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Baby Daniel case ‘was sadistic torture’


Baby Daniel case ‘was sadistic torture’

Pre-sentencing procedures in the murder case of three-year-old paint a picture of horrific abuse


“Baffling” and “unclarifiable”.
That is how social worker Lizette Botes described the contrast in the description that Maryke Cloete*, 29, gave about her ex-boyfriend Tim Naidoo*, who killed her three-year-old son, during the trial and the pre-sentencing report.
The child has become known as Baby Daniel.
Cloete previously described Naidoo as a “good father” who never hurt her or his own children.
But on Tuesday, Botes read out her report, which painted a picture of Naidoo as an abuser who even allegedly forced Daniel to eat his own faeces.
State prosecutor Steven Rubin asked Botes why Cloete might have changed her testimony, to which she replied: “She could have felt that if this information had been known, the judgment might have gone another way.”
Botes also said that calling what happened to Daniel as abuse would be “sanitising” what happened, because it was “sadistic torture”.
Cloete was found guilty in December on two counts of child neglect in connection with the death of Daniel. Naidoo was convicted of murder.
Paramedics found the child’s body at their home in Naturena, Johannesburg, in June 2016. He had burn wounds on 60% of his body after he had been submerged in boiling bath water. He also had head and chest injuries, and bruising on his arms.
Cloete told Botes that the night before the baby was killed, she and Naidoo argued and he pushed her.
Cloete said Daniel had looked “strange” and his eyes were “deurmekaar” (dazed). When she asked Naidoo what had happened, he replied: “I fucked him up for good.”
The next day, Daniel’s lips were blue. Cloete said she tried to do CPR but he was unresponsive. Paramedics confirmed he was brain dead.
Naidoo told social development department probation officer Yolanda Mahkinca, who testified on Tuesday, that he ran a bath for the children. He went to the bathroom with Daniel and poured hot water into the bath. He then walked with Daniel’s brother to their room to fetch their pyjamas.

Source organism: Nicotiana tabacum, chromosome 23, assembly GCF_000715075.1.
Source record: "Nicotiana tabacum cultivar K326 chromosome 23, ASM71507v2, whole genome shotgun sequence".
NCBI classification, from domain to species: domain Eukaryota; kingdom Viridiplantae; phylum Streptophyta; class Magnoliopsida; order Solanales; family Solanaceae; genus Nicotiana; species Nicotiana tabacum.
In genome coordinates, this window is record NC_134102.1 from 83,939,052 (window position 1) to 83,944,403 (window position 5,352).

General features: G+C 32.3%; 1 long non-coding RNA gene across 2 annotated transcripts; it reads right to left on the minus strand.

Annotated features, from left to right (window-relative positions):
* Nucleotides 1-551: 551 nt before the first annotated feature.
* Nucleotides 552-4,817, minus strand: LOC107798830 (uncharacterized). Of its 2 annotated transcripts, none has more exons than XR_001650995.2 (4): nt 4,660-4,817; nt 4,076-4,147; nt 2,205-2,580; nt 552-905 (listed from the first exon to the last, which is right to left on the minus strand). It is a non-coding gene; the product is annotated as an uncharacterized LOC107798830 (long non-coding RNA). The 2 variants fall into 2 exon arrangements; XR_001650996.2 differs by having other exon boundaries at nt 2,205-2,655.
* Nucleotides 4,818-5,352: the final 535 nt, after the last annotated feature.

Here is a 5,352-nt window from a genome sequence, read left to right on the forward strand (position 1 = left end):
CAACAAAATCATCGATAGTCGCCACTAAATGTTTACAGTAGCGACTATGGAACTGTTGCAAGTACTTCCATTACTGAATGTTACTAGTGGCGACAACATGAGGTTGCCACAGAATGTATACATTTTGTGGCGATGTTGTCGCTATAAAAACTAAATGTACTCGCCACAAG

He then heard Daniel screaming, rushed back and found Daniel in the bathtub. He claims he took Daniel out of the water and put burn ointment on him. He claims that Daniel said he felt no pain.
Naidoo told Cloete what happened when she arrived home.
During the night, Naidoo saw Daniel’s head was hanging off the side of the couch and was not responding. That is when they performed CPR and saw the bruises on his body.
Botes believes there has not been an “accurate account of Baby Daniel’s death”.
Cloete claimed that two months before Daniel’s death, her eldest son told her that Naidoo had broken Daniel’s leg. When they took him to hospital, they conspired to lie and told the hospital that Daniel had fallen out of a tree, despite there being no defensive injuries to show he had tried to break his fall.
Cloete also told Botes that Naidoo at times became enraged because Daniel was not fully potty trained.
In another incident, Naidoo allegedly placed their daughter behind the wheel of a car and threatened to release the handbrake.
Cloete said she sometimes hid her food to give her children bigger portions, but Naidoo would force her to eat it when he found out.
Botes told the court that the mother felt remorse, regret and subsequently gained insight into her role.
But when Rubin asked Botes if Mother Nature automatically kicks in when their children are threatened, Botes said “not always”.
Botes told the court that studies conducted by UCT’s Children’s Institute found child deaths were “highly” correlated with domestic abuse where children were used as shield or part of the domestic violence.
Botes told the court that Cloete’s parents had divorced when she was very young. Her parents often fought, and neglected her and her siblings. She said she was sexually abused. This abuse led to her becoming headstrong, making “poor relationship choices” and allowing an “enabling environment” for Naidoo to abuse the children, including Daniel.
Judge Collin Matshitse told Botes after her testimony that it was impartial and showed she was not “for any person, you are for the court”.
The pre-sentencing proceedings continue on Wednesday.
* Not their real names. Their real identities are being withheld to protect the identities of the surviving children.

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